United States General Accounting Office GAO Testimony Before the Committee on Ways and Means, House of Representatives For Release on Delivery Expected at 2:00 p.m., EST Thursday October 30, 2003 WORLD TRADE ORGANIZATION Ensuring China’s Compliance Requires a Sustained and Multifaceted Approach Statement of Loren Yager, Director International Affairs and Trade GAO-04-172T October 30, 2003 WORLD TRADE ORGANIZATION Ensuring China's Compliance Requires a Highlights of GAO-04-172T, a testimony Sustained and Multifaceted Approach before the Committee on Ways and Means, House of Representatives China’s accession to the World The scope and complexity of China’s WTO commitments present two Trade Organization (WTO) in main challenges to verifying China’s compliance with its WTO accession December 2001 created agreement. First, the agreement is very broad: It encompasses more than substantial opportunities for U.S. 800 pages, spans eight broad areas, and sets forth hundreds of individual companies seeking to expand into commitments on how China’s trade regime will adhere to the WTO’s China’s market. In joining the agreements, principles, and rules and allow greater market access. WTO, China agreed to liberalize Second, the agreement is complicated: Interrelated parts will be phased its trade regime and open its in at different times, and some commitments are so general in nature that markets to foreign goods and it may not be immediately clear whether China has fully complied with services. However, the U.S. its obligations. government has become concerned about ensuring that Each of the key players involved in ensuring China’s compliance—the China honors its commitments to executive branch, Congress, the private sector, and the WTO and its offer a more predictable members--has made efforts to ensure China’s compliance. However, the environment for trade. first-year experience in this regard has demonstrated that these efforts will need to be sustained over a long period. The executive branch has GAO was asked to describe (1) applied additional resources and new intra-agency teams to these efforts, the monitoring of compliance but it takes time to organize these activities. Congress has enacted challenges associated with the legislation and established new entities to increase oversight of China’s scope and complexity of China’s compliance. The private sector also has provided information to the WTO commitments and (2) the executive branch and to Congress on the status of China’s compliance efforts to date of the key players efforts. And, within the WTO, a China-specific mechanism was involved in ensuring China’s established as a means for WTO members to annually review China’s compliance: the executive branch, implementation of its commitments. Nonetheless, GAO’s analysis Congress, the private sector, the indicates that a sustained approach is needed to ensure China’s WTO and its other members. compliance. Multifaceted Approach Essential to Ensuring China’s WTO Compliance GAO’s observations are based on its prior analysis of China’s WTO commitments, its previous survey of and interviews with private sector representatives, and its examination of first-year efforts to ensure China’s WTO compliance. www.gao.gov/cgi-bin/getrpt?GAO-04-172T. To view the full product, including the scope and methodology, click on the link above. For more information, contact Loren Yager at (202) 512-4347 or YagerL@gao.gov. Mr. Chairman and Members of the Committee: I am pleased to be here today to discuss our observations on the challenges involved in ensuring that China honors its commitments to the World Trade Organization (WTO). This hearing takes place not only at a time of increasing trade between the United States and China, but also at a time of increasing concern about broader aspects of the U.S.-China relationship. Although China’s implementation of its WTO commitments cannot fully eliminate those concerns, compliance with its WTO obligations is a central feature of China’s economic relationship with the United States and other WTO members. However, as we have found in our analysis of the first year’s efforts to monitor and enforce China’s compliance with its WTO commitments, the scope and complexity of the agreement indicate that ensuring compliance will be difficult and will require sustained efforts from all the key players to be successful. To provide you with an update on these issues, today I will discuss (1) the compliance challenges associated with the scope and complexity of China’s WTO commitments and (2) the efforts to date of each of the key players involved in ensuring China’s compliance with its WTO obligations: the executive branch, Congress, the private sector, and the WTO and its members. My observations are based on a series of studies that we initiated at the request of this Committee and of the Senate Committee on Finance. That work has included a comprehensive analysis of China’s commitments,1 our survey and interviews with the private sector representatives,2 and our examination of first-year U.S. compliance efforts.3 Before I turn to the specifics on these issues, let me provide a brief summary. 1 See U.S. General Accounting Office, World Trade Organization: Analysis of China’s Commitments to Other Members, GAO-03-4 (Washington, D.C.: Oct. 3, 2002). 2 See U.S. General Accounting Office, World Trade Organization: Selected U.S. Company Views About China’s Membership, GAO-02-1056 (Washington, D.C.: Sept. 23, 2002). 3 See U.S. General Accounting Office, World Trade Organization: First-Year U.S. Efforts to Monitor China’s Compliance, GAO-03-461 (Washington, D.C.: Mar. 31, 2003). Page 1 GAO-04-172T The comprehensive scope and complexity of China’s WTO accession Summary agreement present two main challenges for successfully monitoring and enforcing China’s compliance with its obligations. First, the broad scope of the agreement, which covers numerous aspects of China’s trade regime and market access commitments for goods and services, makes it difficult to determine if each commitment has been fully implemented. Similarly, the complexity of the agreement also presents challenges for assessing compliance. Specifically, some interrelated commitments are phased in at different times, and many commitments are so general in nature that it will be difficult to immediately assess compliance. A sustained approach from several key players, including the executive branch, Congress, the private sector, and the WTO and its members, is essential to ensuring China’s compliance. Since China’s accession to the WTO, these actors have undertaken a range of efforts to ensure China’s compliance: the executive branch has ramped up its resources for China monitoring and enforcement; Congress has enacted legislation focusing on China’s adherence to its obligations; the private sector has continued to monitor China’s progress and provide input on compliance priorities; and the WTO and its members have conducted an initial review of China’s implementation. These compliance efforts encountered various challenges in the first year, thus demonstrating the need for a sustained approach to successfully ensure that China lives up to its WTO obligations. China became the 143rd member of the WTO on December 11, 2001, after Background almost 15 years of negotiations. These negotiations resulted in China’s commitments to open and liberalize its economy and offer a more predictable environment for trade and foreign investment in accordance with WTO rules. The United States and other WTO members have stated that China’s membership in the WTO provides increased opportunities for foreign companies seeking access to China’s market. The United States is one of the largest sources of foreign investment in China, and total merchandise trade between China and the United States exceeded $145 billion in 2002, according to U.S. trade data. However, the United States still maintains a trade deficit with China: Imports from China totaled $124.8 billion, while exports totaled $20.6 billion in 2002. Through the first half of 2003, exports to and imports from China grew about 25 percent compared to same period in the previous year. Page 2 GAO-04-172T The U.S. government’s efforts to ensure China’s compliance with its WTO commitments are part of an overall U.S. structure to monitor and enforce foreign governments’ compliance with existing trade agreements.4 At least 17 federal agencies, led by the Office of the U.S. Trade Representative (USTR), are involved in these overall monitoring and enforcement activities. USTR and the departments of Agriculture (USDA), Commerce, and State have relatively broad roles and primary responsibilities with respect to trade agreement monitoring and enforcement. Other agencies, such as the departments of the Treasury and Labor, play more specialized roles. Federal monitoring and enforcement efforts are coordinated through an interagency mechanism comprising several management- and staff-level committees and subcommittees. The congressional structure for funding and overseeing federal monitoring and enforcement activities is similarly complex, because it involves multiple committees of jurisdiction. Congressional agencies, including GAO, and commissions also support Congress’s oversight on China-WTO trade issues. In addition to the executive branch and congressional structures, multiple private sector advisory committees exist to provide federal agencies with policy and technical advice on trade matters, including trade agreement monitoring and enforcement. China’s accession agreement is the most comprehensive of any WTO Scope and member’s to date, and, as such, verifying China’s WTO compliance is a Complexity of China’s challenging undertaking for two main reasons. The first reason is the scope of the agreement: The more than 800-page document spans eight WTO Commitments broad areas and sets forth hundreds of individual commitments on how Present Challenges China’s trade regime will adhere to the organization’s agreements, principles, and rules and allow greater market access for foreign goods for Ensuring and services. The second reason is the complexity of the agreement: Compliance Interrelated parts of the agreement will be phased in at different times, and some commitments are so general in nature that it will not be immediately clear whether China has fully complied with its obligations in some cases. 4 For more information on the overall roles and responsibilities of U.S. government agencies in monitoring and enforcing trade agreements, see U.S. General Accounting Office, International Trade: Strategy Needed to Better Monitor and Enforce Trade Agreements, GAO/NSIAD-00-76 (Washington, D.C.: Mar. 14, 2000). Page 3 GAO-04-172T Scope of Commitments The comprehensive scope of China’s WTO accession agreement represents Poses Inherent a challenge for the U.S. government’s compliance efforts. The Compliance Issues commitments cover eight broad areas of China’s trade regime, including import regulations, agriculture, services, and intellectual property rights. Within these eight broad areas, we identified nearly 700 individual commitments that China must implement to comply with its WTO obligations. China has also committed to lower a variety of market access barriers to foreign goods. These obligations include commitments to reduce or eliminate tariffs on more than 7,000 products and eliminate nontariff barriers on about 600 of these products. Additionally, China made commitments to allow greater market access in 9 of 12 general services sectors, including banking, insurance, and telecommunications. The scope of compliance problems raised in the first year of China’s membership reflects the scope of the agreement itself. Although the executive branch’s first-year assessment of China’s implementation of its WTO commitments acknowledged China’s effort and progress in some areas, the assessment also noted compliance problems in all eight broad areas of China’s trade regime.5 In particular, the executive branch emphasized problems in agriculture, services, and intellectual property rights, as well as a crosscutting concern about transparency. Some preliminary assessments of China’s second-year implementation from the private sector suggest that many of those problems persist and that concern about the number and scope of compliance issues continues to increase. 5 See U.S. Trade Representative, 2002 Report to Congress on China’s WTO Compliance (Washington, D.C.: Office of the U.S. Trade Representative, Dec. 11, 2002). Page 4 GAO-04-172T Complexity of Agreement While many of China’s commitments were due to be phased in upon Presents Additional China’s accession to the WTO in 2001, a number of interrelated Challenges for Assessing commitments are scheduled to be implemented over extended time frames. For example, commitments on trading rights and distribution are Compliance not scheduled to be fully phased in until the end of 2004 and 2006, respectively. As a result, foreign businesses will be unable to fully integrate import, export, and distribution systems until that time. Additionally, although market access for most goods and services will be phased in by 2007, some tariffs will not be fully liberalized until 2010. (See fig. 1.) Page 5 GAO-04-172T Figure 1: Summary of Key Phase-in Dates for China’s WTO Commitments, 2001-2016 Legend NTM: nontariff measure TBT: technical barriers to trade TRQ: tariff-rate quota TRM: transitional review mechanism Page 6 GAO-04-172T The varying nature of China’s commitments also complicates U.S. government compliance efforts. On the one hand, some of China’s WTO obligations require specific actions from China, such as reporting particular information to the WTO, or lowering a tariff on a product. Assessing compliance with these specific types of commitments is relatively easy. On the other hand, a significant number of commitments are more general in nature and relate to systemic changes in China’s trade regime. For example, some commitments of this type require China to adhere to general WTO principles of nondiscrimination and transparency. Determining compliance with these more general types of commitments is more difficult and can complicate the dialogue over achieving compliance. It is useful to note that many private sector representatives told us that implementing these general types of commitments, such as those that relate to the rule of law, was relatively more important than carrying out specific commitments to increase market access and liberalize foreign investment in China. Specifically, China’s commitments in the areas of transparency of laws, regulations, and practices; intellectual property rights; and consistent application of laws, regulations, and practices emerged as the most important areas of China’s accession agreement in our September 2002 survey of and interviews with U.S. companies operating in China. 6 However, private sector representatives also indicated that they thought these rule-of-law-related commitments would be the most difficult for China to implement. Because China is such an important trading partner, ensuring China’s Sustained Effort from compliance with it s commitments is essential and requires a sustained Key Players Required effort on the part of the executive branch, Congress, the private sector, and the WTO and its other members. (See fig. 2.) For example, the to Ensure China’s executive branch has extensive involvement in monitoring and enforcing Compliance, but First- China’s commitments, and additional resources and new structures have been applied to these tasks. However, the U.S.’s first-year experience year Experience showed that it takes time to organize these structures to effectively carry Demonstrates out their functions and that progress on the issues can be slow. In addition Challenges to the executive branch’s efforts, Congress has enacted legislation, provided resources, and established new entities to increase oversight of China’s compliance. The private sector also has undertaken a wide range of efforts that provide on-the-ground information on the status of China’s 6 For a further description of our results, see GAO-02-1056. Page 7 GAO-04-172T compliance efforts and input to the executive branch and to Congress on priorities for compliance efforts. Finally, the WTO has existing mechanisms as well as a new, China-specific mechanism created as a means for WTO members to annually review China’s implementation of its commitments. Nonetheless, despite the involvement of all of these players in the first year, the United States will need a sustained—and cohesive— approach to successfully carry out this endeavor. Figure 2: Multifaceted Approach Essential to Ensuring China’s WTO Compliance Key Executive Branch China’s accession to the WTO has led to increased monitoring and Agencies Have Increased enforcement responsibilities and challenges for the U.S. government. In Focus on China’s response to these increased responsibilities, USTR and the departments of Commerce, Agriculture, and State have undertaken various efforts to Compliance, but First-Year enhance their ability to monitor China’s compliance with its WTO Efforts Demonstrate commitments. Agencies have reorganized or established intra-agency Challenges teams to improve coordination of their monitoring and enforcement efforts. Additionally, the agencies have added staff in Washington, D.C., and overseas in China to carry out these efforts. For example, estimated full-time equivalent staff in key units that are involved in China monitoring and enforcement activities across the four agencies increased from about 28 to 53 from fiscal years 2000 to 2002, with the largest increases at the Department of Commerce. On a broader level, USTR has established an interagency group to coordinate U.S. government compliance activities. The interagency group, which utilizes the private sector to support its efforts, was very active in monitoring and responding to issues during the Page 8 GAO-04-172T first year of China’s membership. Nevertheless, it took some time for agencies to work out their respective roles and responsibilities in the interagency group. Monitoring and enforcing compliance with WTO requirements is a complex and challenging task, as shown by our 2002 assessment of the U.S. government’s efforts to ensure China’s compliance with commitments regarding administration of tariff-rate quotas (TRQ)7 for certain bulk agricultural commodities.8 TRQ implementation problems in 2002 included concerns about Chinese authorities missing deadlines for issuing TRQs on certain bulk agricultural commodities; disagreement over whether China’s interpretation of its commitments met WTO requirements; and questions about whether China’s administrative practices were in keeping with its obligations. The United States has undertaken both bilateral and multilateral efforts to settle these complex issues. The large number of U.S. government activities on these issues alone, which still are not fully resolved, included at least monthly engagements with China and illustrates the extensive effort agencies must undertake to identify problems, gather and analyze information, and respond to some issues. Congressional Focus on Congress has had an active role in overseeing trade relations between the China Compliance Issues United States and China and in setting expectations for vigilant monitoring Has Increased and enforcement of China’s WTO commitments. In the U.S.-China Relations Act of 2000,9 Congress found that for the trade benefits with Substantially China to be fully realized, the U.S. government must effectively monitor and enforce its rights under China’s WTO agreements. To accomplish this, Congress • authorized additional resources at USTR and the departments of Commerce and Agriculture; • called for an annual review of China’s compliance in the WTO; 7 Under China’s TRQ commitments, a specific quantity of certain agricultural bulk commodities is to be allowed in at a low duty, while imports above that quota face higher tariffs. 8 See GAO-03-461. 9 This constituted a major part of the legislation that led to China’s receiving permanent normal trade relations status. See Pub. L. No. 106-286, 114 Stat. 880. Page 9 GAO-04-172T • established the Congressional-Executive Commission on the People’s Republic of China to monitor China’s compliance with human rights and the development of the rule of law in China; • established a Task Force on the Prohibition of Importation of Products of Forced Prison Labor from China; • authorized a program to conduct rule of law training and technical assistance in China; and • enacted legislation implementing China’s WTO commitment allowing WTO members to apply a product-specific safeguard when increases in Chinese imports threaten or cause injury to domestic industry. Congress also required that the executive branch issue several China trade-related reports to assist its continuing oversight. These requirements included USTR’s annual report on China’s compliance, which is based in part on input from the general public. In addition, this Committee, together with the Senate Finance Committee (on a bipartisan basis), requested that we continue our work on China-WTO issues and report on China’s compliance, executive branch efforts, and U.S. business views over 4 years. Finally, congressional committees and commissions have held at least 35 China-focused hearings since 2001—a further indication of congressional involvement in U.S.-China issues. Private Sector Plays Key U.S. businesses operating in China provide valuable assistance in Role in Monitoring China’s monitoring the status of China’s implementation of its WTO commitments, Compliance and, as such, effective coordination between the U.S. government and the private sector is essential. For example, industry-specific expertise and input from within the private sector are indispensable components for determining whether the scores of highly technical laws and regulations that the Chinese government issues are WTO compliant and being implemented. Further, private sector industry and business associations are active in conducting their own analyses and issuing reports on China’s WTO compliance, providing input to congressional committees and commissions, engaging the Chinese on specific WTO issues, and representing their members’ interests to the U.S. government in order to inform the U.S.’s compliance priorities. Page 10 GAO-04-172T WTO Has General and The WTO’s framework of more than 20 multilateral agreements covers China-specific Mechanisms various aspects of international trade and sets forth the rules by which to Ensure Compliance China and other members must abide. Notably, the WTO’s dispute settlement mechanism is intended to give all WTO members access to a formal mechanism for pursuing and resolving WTO-related compliance issues with other members, including China. Thus far, no WTO member has initiated a dispute settlement case against China, although some Members of Congress and private sector groups have urged the U.S. government to initiate a case related to China’s administration of TRQs. Another WTO mechanism relates specifically to China. China’s accession commitments created a Transitional Review Mechanism (TRM), as a means for WTO members to annually review China’s implementation of its commitments for 8 years, with a final review in the 10th year following China’s accession.10 Just as establishing the TRM was one of the more challenging issues to negotiate with China, implementing the TRM process during the first year (2002) also proved challenging. Disagreement among WTO members, including China, over the form, timing, and thoroughness of the TRM led to a limited initial review of China’s trade practices. The review did not meet U.S. expectations and illustrated the challenges of gaining consensus with China and other members within this multilateral forum over implementation issues. Although U.S. officials cited benefits from participating in the initial review, they expressed disappointment over the first-year results. U.S. officials are hopeful that future reviews will be more comprehensive. The second-year TRM is under way, but it is still too early to determine if the current review will meet U.S. and other WTO members’ expectations. In assessing China’s first-year implementation efforts, the executive Concluding branch, other WTO member government officials, and many private sector Observations representatives observed that, despite several first-year compliance problems, China had demonstrated a willingness to implement its WTO commitments. For example, the executive branch noted China’s progress in revising the framework of laws and regulations governing various aspects of China’s trade regime. In the second year of China’s membership, however, concerns about the number of compliance 10 The TRM is additional to WTO’s trade policy review mechanism, which provides for a broad review of the trade regimes of all WTO members on a scheduled basis. However, WTO members viewed the trade policy review mechanism as insufficient to oversee China’s implementation of its commitments and pursued the TRM. Page 11 GAO-04-172T problems have grown, as well as the number of events that have potentially interfered with China’s implementation of its commitments. Specifically, some observers have noted events such as changes in China’s central government leadership, reconfigurations of key ministries, a growing concern about unemployment and labor unrest, and the SARS outbreak as possibly temporarily interrupting progress on implementation. In closing, Mr. Chairman, the theme of my testimony is that a cohesive and sustained approach is necessary to monitor and enforce China’s commitments to the WTO. I believe that this hearing that focuses on the key elements of the U.S.-China economic relationship and brings together three of the key players is exactly the kind of oversight that is necessary to ensure that a cohesive and sustained approach is actually carried out. Mr. Chairman and Members of the Committee, this concludes my prepared statement. I would be happy to answer any questions on my testimony that you may have. For further information regarding this testimony, please contact Adam Contacts and Cowles at (202) 512-9637. Matthew Helm, Rona Mendelsohn, Richard Acknowledgments Seldin, and Kim Siegal also made key contributions to this testimony. (320229) Page 12 GAO-04-172T This is a work of the U.S. government and is not subject to copyright protection in the United States. 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World Trade Organization: Ensuring China's Compliance Requires a Sustained and Multifaceted Approach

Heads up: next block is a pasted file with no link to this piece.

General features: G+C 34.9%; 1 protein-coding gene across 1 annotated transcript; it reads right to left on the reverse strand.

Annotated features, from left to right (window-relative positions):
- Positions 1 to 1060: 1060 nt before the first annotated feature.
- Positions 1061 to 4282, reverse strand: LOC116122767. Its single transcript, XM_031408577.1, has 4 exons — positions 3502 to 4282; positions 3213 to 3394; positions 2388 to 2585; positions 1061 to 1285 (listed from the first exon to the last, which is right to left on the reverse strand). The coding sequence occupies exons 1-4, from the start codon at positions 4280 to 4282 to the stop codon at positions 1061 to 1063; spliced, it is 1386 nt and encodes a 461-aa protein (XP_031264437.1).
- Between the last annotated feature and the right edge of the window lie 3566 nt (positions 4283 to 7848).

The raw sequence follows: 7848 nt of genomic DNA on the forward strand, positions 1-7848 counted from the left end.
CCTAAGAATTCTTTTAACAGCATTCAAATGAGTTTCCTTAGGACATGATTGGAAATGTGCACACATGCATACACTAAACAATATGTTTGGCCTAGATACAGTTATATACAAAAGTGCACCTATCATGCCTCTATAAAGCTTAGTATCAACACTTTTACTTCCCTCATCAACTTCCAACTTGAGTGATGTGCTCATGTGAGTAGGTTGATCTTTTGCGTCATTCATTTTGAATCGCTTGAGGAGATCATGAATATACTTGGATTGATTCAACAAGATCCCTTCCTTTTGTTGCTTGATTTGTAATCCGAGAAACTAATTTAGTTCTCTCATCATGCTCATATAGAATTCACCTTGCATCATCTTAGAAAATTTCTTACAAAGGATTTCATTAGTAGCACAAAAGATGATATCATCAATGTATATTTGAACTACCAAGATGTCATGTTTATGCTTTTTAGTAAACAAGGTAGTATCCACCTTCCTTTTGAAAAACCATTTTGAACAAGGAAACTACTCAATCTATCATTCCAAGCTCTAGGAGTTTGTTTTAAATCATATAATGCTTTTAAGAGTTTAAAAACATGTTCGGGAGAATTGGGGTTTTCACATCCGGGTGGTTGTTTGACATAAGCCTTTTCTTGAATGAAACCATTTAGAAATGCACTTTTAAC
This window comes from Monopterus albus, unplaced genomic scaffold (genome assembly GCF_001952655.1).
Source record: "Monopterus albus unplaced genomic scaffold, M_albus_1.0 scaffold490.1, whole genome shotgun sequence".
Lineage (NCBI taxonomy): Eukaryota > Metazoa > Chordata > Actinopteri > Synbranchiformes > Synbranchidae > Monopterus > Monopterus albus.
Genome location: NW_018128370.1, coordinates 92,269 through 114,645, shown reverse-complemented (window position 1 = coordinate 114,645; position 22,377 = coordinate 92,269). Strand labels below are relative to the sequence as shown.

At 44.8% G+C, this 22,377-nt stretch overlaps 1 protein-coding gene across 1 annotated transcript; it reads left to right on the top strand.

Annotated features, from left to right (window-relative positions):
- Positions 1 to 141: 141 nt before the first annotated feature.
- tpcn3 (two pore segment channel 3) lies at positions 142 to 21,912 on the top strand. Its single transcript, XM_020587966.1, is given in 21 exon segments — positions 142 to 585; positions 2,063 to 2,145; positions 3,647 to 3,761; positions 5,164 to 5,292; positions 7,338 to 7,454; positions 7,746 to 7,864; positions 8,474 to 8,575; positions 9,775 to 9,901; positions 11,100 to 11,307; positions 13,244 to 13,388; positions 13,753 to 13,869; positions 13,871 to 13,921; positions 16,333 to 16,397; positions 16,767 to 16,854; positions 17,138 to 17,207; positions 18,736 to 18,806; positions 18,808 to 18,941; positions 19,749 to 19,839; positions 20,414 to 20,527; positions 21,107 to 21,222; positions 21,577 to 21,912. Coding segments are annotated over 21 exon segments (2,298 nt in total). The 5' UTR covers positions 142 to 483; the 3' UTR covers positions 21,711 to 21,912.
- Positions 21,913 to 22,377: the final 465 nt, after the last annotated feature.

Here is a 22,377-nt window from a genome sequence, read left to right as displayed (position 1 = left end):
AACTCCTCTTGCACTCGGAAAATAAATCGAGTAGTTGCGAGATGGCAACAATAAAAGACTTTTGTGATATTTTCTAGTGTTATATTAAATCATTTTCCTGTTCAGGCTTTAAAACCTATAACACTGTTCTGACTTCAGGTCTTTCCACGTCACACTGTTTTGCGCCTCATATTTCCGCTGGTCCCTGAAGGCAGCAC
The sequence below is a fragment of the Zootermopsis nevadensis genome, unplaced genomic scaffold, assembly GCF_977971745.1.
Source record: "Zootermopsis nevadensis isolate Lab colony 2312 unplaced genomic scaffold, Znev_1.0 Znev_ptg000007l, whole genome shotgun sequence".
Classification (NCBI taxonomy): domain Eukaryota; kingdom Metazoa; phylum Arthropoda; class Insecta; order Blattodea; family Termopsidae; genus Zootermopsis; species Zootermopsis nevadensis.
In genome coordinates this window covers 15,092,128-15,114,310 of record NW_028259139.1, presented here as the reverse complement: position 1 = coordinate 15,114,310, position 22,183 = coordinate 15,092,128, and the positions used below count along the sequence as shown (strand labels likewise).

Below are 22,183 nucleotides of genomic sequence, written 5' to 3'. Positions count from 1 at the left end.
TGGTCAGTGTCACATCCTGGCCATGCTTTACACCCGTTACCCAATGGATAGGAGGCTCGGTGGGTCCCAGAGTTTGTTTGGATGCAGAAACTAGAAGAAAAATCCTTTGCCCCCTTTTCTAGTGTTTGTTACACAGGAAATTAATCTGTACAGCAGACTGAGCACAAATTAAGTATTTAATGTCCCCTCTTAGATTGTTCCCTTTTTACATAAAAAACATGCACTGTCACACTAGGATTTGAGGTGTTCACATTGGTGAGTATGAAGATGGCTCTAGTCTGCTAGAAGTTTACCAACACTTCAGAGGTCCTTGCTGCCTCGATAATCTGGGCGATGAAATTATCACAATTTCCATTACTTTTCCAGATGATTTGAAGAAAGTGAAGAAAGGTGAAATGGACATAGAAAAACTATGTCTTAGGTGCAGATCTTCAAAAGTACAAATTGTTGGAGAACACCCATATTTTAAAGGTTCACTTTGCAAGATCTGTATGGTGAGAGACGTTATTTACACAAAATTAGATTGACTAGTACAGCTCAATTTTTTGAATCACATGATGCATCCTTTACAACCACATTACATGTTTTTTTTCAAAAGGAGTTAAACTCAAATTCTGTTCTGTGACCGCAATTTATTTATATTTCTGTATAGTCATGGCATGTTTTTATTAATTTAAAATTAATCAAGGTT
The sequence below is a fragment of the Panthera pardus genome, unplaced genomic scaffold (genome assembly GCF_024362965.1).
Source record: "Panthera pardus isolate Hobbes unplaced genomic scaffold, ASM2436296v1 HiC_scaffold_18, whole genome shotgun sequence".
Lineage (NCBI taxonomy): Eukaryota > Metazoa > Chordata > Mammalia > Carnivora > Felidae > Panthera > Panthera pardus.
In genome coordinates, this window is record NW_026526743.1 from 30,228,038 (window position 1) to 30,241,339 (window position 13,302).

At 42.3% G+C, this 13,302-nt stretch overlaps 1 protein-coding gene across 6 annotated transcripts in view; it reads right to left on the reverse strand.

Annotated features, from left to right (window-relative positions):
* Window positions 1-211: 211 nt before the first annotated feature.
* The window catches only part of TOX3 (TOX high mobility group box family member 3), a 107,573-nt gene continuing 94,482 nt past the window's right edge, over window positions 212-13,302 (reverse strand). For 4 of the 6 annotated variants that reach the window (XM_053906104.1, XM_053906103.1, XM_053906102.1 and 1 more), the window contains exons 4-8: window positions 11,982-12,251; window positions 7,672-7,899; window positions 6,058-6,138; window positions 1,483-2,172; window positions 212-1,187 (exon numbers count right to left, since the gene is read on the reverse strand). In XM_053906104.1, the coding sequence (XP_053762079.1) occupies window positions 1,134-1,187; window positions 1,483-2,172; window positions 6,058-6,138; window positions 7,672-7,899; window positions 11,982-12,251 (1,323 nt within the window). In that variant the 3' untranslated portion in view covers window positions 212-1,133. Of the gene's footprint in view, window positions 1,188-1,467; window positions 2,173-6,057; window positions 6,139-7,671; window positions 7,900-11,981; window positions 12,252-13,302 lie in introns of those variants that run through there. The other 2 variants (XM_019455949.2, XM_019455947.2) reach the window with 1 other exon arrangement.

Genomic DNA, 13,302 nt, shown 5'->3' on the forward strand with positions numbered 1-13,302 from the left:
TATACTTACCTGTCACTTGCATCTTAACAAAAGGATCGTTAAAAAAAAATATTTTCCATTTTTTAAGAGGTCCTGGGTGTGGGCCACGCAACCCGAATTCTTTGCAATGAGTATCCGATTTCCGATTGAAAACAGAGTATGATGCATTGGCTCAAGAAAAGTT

Published by the Government Accountability Office on 2003-10-30.
Below is a raw (and likely hideous) rendition of the original report. (PDF)